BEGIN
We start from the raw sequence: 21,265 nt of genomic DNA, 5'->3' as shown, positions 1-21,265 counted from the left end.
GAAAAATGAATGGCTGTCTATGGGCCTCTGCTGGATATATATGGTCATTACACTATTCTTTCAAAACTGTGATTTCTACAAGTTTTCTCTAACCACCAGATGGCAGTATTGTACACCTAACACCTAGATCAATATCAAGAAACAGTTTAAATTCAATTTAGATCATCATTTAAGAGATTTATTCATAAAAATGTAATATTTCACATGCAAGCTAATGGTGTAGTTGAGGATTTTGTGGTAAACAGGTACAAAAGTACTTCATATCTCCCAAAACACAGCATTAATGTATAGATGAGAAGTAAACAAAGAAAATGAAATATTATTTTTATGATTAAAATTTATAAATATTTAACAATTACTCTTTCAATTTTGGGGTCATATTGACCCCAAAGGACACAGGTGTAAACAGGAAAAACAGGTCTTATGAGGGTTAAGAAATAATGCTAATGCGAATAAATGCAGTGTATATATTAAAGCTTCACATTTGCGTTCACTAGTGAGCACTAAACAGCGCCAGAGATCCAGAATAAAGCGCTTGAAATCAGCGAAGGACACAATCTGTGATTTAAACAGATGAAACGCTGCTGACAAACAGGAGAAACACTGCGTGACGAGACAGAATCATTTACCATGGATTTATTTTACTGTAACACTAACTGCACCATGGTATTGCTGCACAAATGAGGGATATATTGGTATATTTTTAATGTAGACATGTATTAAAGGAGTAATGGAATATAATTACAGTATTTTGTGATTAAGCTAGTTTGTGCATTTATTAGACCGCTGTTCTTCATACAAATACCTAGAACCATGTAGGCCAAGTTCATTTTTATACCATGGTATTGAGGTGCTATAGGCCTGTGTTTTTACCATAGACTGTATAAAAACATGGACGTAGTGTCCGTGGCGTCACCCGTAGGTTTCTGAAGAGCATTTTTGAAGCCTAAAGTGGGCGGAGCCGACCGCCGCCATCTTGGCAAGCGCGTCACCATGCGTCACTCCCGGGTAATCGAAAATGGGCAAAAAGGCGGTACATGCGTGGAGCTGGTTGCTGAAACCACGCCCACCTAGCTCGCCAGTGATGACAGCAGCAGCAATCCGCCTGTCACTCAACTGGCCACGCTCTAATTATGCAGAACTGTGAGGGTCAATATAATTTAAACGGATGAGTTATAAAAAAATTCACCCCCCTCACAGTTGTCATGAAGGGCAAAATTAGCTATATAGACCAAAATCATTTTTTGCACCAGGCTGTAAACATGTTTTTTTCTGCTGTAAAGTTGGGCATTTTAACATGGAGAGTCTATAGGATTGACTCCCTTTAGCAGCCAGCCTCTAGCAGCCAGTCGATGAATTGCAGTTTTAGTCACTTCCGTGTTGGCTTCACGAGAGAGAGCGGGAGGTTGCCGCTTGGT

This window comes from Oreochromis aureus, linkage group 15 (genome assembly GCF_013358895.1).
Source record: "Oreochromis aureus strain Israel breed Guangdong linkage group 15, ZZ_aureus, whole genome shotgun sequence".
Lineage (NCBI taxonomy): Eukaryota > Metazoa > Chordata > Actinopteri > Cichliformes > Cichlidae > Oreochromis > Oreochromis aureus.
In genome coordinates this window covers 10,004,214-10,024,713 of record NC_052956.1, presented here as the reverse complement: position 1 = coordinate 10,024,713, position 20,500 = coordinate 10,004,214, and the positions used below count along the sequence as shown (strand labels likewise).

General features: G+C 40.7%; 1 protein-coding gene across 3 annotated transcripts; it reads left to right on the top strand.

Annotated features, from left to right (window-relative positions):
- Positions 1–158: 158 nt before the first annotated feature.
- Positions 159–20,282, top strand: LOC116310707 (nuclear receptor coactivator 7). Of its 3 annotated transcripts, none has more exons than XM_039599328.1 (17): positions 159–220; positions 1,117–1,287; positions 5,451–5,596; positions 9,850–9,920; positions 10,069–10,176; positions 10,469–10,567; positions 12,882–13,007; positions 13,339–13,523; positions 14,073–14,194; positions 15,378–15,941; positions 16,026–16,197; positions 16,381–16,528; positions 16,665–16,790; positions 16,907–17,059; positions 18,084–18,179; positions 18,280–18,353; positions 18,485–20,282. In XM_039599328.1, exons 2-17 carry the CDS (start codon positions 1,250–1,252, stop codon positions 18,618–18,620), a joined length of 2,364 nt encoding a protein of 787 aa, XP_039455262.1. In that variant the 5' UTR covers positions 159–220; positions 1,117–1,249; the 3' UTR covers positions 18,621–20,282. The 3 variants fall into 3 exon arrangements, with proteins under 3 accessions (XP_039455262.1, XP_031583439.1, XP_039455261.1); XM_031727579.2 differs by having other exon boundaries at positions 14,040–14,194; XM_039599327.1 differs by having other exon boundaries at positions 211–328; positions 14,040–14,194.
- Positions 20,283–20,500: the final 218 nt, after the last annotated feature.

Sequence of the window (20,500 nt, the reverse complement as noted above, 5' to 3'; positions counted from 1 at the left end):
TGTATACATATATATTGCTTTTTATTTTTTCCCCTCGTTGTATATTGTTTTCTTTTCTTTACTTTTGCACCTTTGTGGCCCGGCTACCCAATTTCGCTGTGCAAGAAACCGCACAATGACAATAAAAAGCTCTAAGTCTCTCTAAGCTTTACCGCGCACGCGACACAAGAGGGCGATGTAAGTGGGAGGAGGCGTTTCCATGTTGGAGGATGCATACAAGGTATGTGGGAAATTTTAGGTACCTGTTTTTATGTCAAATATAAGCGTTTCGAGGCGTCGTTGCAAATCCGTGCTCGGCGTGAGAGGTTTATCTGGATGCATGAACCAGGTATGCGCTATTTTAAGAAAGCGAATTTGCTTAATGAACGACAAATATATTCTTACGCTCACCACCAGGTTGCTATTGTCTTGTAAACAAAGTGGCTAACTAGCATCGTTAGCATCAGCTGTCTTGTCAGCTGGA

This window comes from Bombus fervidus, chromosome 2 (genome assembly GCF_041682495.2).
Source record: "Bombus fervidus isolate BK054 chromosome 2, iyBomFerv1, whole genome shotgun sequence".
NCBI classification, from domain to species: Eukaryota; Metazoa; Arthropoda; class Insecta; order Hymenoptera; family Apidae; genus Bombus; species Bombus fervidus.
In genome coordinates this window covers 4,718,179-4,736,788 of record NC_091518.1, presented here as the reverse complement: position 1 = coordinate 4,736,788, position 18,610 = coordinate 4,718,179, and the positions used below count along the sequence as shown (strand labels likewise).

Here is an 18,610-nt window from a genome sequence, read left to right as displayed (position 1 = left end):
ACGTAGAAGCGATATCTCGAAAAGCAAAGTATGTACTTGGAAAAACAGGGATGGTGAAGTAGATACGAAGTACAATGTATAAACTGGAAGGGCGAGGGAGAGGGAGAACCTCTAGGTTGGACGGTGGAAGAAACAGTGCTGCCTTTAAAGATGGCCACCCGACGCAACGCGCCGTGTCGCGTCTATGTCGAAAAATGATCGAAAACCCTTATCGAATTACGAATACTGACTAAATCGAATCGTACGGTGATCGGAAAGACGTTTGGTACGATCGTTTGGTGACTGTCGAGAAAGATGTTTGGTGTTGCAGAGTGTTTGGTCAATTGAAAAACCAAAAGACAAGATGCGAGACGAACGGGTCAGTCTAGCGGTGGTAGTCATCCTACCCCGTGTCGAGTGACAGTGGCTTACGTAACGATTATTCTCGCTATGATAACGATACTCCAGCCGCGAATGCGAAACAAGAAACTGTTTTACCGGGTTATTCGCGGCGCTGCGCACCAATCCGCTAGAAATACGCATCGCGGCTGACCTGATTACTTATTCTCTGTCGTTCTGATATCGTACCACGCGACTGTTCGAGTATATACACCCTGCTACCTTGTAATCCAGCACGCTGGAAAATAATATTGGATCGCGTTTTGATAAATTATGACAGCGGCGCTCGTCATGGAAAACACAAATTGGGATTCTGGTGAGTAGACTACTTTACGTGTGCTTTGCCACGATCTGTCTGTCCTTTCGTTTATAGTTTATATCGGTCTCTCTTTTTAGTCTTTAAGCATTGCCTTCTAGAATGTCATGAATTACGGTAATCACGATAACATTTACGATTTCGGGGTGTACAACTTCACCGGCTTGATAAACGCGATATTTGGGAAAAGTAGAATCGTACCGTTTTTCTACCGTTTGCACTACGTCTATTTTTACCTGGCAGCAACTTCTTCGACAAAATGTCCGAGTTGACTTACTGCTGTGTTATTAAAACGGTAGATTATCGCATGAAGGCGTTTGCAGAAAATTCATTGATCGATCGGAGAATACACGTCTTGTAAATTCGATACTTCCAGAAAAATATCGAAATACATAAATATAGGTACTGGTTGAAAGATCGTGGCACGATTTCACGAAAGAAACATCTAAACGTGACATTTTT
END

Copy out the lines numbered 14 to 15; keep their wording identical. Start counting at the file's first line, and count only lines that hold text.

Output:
This window comes from Bombus fervidus, chromosome 2 (genome assembly GCF_041682495.2).
Source record: "Bombus fervidus isolate BK054 chromosome 2, iyBomFerv1, whole genome shotgun sequence".